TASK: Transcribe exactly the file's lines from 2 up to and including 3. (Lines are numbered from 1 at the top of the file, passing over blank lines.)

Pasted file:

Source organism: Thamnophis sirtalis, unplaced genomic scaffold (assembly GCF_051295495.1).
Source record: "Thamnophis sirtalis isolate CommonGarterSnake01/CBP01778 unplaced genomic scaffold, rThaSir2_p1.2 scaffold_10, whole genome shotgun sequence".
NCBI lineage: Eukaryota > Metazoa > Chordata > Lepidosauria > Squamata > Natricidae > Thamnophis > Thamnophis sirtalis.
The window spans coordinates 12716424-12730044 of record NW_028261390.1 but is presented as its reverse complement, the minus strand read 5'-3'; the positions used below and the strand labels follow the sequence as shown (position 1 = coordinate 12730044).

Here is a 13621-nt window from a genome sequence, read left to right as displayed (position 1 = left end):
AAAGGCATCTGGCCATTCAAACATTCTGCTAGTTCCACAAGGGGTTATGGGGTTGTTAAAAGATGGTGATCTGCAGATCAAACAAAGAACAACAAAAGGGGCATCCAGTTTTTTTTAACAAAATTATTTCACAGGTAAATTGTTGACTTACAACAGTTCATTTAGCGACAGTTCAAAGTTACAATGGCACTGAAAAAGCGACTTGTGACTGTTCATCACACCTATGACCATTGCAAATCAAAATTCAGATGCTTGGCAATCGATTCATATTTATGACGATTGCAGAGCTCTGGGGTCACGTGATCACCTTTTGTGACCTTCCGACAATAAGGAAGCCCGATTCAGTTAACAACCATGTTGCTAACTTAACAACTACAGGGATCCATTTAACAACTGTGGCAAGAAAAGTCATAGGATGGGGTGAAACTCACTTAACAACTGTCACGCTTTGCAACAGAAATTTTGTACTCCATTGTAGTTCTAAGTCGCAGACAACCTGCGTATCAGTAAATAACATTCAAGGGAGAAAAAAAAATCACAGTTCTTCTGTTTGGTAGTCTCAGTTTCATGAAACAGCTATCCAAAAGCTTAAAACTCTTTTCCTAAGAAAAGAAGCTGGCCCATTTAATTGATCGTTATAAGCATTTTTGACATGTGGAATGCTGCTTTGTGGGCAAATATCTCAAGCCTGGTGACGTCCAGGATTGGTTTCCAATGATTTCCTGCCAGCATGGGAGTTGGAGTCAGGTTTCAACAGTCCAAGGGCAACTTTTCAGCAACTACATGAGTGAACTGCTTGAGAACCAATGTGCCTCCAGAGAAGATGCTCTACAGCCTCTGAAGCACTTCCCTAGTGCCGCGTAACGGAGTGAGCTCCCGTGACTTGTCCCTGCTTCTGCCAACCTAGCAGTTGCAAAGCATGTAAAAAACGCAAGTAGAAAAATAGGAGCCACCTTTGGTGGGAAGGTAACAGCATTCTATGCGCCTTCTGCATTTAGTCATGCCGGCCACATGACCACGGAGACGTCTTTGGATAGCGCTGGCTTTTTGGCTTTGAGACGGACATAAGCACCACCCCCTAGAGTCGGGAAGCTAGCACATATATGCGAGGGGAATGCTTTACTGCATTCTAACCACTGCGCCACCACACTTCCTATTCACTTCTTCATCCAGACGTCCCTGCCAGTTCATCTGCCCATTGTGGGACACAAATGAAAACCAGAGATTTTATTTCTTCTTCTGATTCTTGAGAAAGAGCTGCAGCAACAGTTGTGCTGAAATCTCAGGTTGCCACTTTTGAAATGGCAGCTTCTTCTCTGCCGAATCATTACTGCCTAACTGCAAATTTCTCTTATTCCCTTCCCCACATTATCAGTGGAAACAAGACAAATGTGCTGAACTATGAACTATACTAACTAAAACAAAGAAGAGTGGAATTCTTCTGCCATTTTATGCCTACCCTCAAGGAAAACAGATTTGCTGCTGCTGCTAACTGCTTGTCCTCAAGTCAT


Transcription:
Source record: "Thamnophis sirtalis isolate CommonGarterSnake01/CBP01778 unplaced genomic scaffold, rThaSir2_p1.2 scaffold_10, whole genome shotgun sequence".
NCBI lineage: Eukaryota > Metazoa > Chordata > Lepidosauria > Squamata > Natricidae > Thamnophis > Thamnophis sirtalis.